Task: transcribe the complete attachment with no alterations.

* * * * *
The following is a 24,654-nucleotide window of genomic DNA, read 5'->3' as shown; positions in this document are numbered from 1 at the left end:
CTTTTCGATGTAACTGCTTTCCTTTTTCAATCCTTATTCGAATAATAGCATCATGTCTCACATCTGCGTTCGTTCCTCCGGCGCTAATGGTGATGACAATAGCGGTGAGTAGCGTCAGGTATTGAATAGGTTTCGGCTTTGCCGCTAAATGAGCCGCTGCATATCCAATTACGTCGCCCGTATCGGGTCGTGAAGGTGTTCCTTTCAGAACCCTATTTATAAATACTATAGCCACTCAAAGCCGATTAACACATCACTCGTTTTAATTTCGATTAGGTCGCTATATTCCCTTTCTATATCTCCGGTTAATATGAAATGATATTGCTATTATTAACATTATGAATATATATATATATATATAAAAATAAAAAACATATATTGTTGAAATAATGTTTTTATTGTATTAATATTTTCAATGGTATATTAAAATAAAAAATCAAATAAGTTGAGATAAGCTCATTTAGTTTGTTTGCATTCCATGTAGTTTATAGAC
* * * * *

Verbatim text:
The following is a 24,654-nucleotide window of genomic DNA, read 5'->3' as shown; positions in this document are numbered from 1 at the left end:
CTTTTCGATGTAACTGCTTTCCTTTTTCAATCCTTATTCGAATAATAGCATCATGTCTCACATCTGCGTTCGTTCCTCCGGCGCTAATGGTGATGACAATAGCGGTGAGTAGCGTCAGGTATTGAATAGGTTTCGGCTTTGCCGCTAAATGAGCCGCTGCATATCCAATTACGTCGCCCGTATCGGGTCGTGAAGGTGTTCCTTTCAGAACCCTATTTATAAATACTATAGCCACTCAAAGCCGATTAACACATCACTCGTTTTAATTTCGATTAGGTCGCTATATTCCCTTTCTATATCTCCGGTTAATATGAAATGATATTGCTATTATTAACATTATGAATATATATATATATATATAAAAATAAAAAACATATATTGTTGAAATAATGTTTTTATTGTATTAATATTTTCAATGGTATATTAAAATAAAAAATCAAATAAGTTGAGATAAGCTCATTTAGTTTGTTTGCATTCCATGTAGTTTATAGAC